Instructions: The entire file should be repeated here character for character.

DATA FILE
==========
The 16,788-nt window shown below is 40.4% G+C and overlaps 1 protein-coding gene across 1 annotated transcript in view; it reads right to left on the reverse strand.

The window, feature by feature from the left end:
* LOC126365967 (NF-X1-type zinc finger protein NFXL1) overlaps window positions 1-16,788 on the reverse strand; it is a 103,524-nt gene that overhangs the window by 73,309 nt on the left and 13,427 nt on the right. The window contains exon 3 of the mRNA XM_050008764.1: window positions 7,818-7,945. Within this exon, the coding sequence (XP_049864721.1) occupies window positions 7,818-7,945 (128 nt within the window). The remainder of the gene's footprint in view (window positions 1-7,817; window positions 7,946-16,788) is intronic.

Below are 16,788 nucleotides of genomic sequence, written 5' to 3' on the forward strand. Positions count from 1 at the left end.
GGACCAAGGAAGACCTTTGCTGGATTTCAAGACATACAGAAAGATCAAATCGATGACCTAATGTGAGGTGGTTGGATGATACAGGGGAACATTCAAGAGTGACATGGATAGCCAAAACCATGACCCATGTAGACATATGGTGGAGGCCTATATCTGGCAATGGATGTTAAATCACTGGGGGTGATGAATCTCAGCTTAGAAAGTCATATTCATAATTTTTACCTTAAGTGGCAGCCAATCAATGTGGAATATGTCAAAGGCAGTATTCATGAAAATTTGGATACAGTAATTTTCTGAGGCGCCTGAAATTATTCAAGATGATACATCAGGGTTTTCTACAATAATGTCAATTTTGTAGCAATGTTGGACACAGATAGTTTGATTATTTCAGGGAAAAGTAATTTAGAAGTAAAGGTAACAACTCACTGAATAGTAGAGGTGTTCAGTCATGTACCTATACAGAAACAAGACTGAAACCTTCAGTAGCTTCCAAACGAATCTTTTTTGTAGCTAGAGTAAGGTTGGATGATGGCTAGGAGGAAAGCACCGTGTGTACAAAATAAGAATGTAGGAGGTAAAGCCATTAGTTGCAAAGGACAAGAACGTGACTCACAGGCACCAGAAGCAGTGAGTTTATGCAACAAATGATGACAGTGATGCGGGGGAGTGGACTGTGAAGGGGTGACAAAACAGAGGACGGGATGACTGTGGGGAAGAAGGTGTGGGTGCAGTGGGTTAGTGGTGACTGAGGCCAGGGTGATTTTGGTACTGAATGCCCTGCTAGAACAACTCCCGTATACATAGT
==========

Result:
The 16,788-nt window shown below is 40.4% G+C and overlaps 1 protein-coding gene across 1 annotated transcript in view; it reads right to left on the reverse strand.

The window, feature by feature from the left end:
* LOC126365967 (NF-X1-type zinc finger protein NFXL1) overlaps window positions 1-16,788 on the reverse strand; it is a 103,524-nt gene that overhangs the window by 73,309 nt on the left and 13,427 nt on the right. The window contains exon 3 of the mRNA XM_050008764.1: window positions 7,818-7,945. Within this exon, the coding sequence (XP_049864721.1) occupies window positions 7,818-7,945 (128 nt within the window). The remainder of the gene's footprint in view (window positions 1-7,817; window positions 7,946-16,788) is intronic.

Below are 16,788 nucleotides of genomic sequence, written 5' to 3' on the forward strand. Positions count from 1 at the left end.
GGACCAAGGAAGACCTTTGCTGGATTTCAAGACATACAGAAAGATCAAATCGATGACCTAATGTGAGGTGGTTGGATGATACAGGGGAACATTCAAGAGTGACATGGATAGCCAAAACCATGACCCATGTAGACATATGGTGGAGGCCTATATCTGGCAATGGATGTTAAATCACTGGGGGTGATGAATCTCAGCTTAGAAAGTCATATTCATAATTTTTACCTTAAGTGGCAGCCAATCAATGTGGAATATGTCAAAGGCAGTATTCATGAAAATTTGGATACAGTAATTTTCTGAGGCGCCTGAAATTATTCAAGATGATACATCAGGGTTTTCTACAATAATGTCAATTTTGTAGCAATGTTGGACACAGATAGTTTGATTATTTCAGGGAAAAGTAATTTAGAAGTAAAGGTAACAACTCACTGAATAGTAGAGGTGTTCAGTCATGTACCTATACAGAAACAAGACTGAAACCTTCAGTAGCTTCCAAACGAATCTTTTTTGTAGCTAGAGTAAGGTTGGATGATGGCTAGGAGGAAAGCACCGTGTGTACAAAATAAGAATGTAGGAGGTAAAGCCATTAGTTGCAAAGGACAAGAACGTGACTCACAGGCACCAGAAGCAGTGAGTTTATGCAACAAATGATGACAGTGATGCGGGGGAGTGGACTGTGAAGGGGTGACAAAACAGAGGACGGGATGACTGTGGGGAAGAAGGTGTGGGTGCAGTGGGTTAGTGGTGACTGAGGCCAGGGTGATTTTGGTACTGAATGCCCTGCTAGAACAACTCCCGTATACATAGT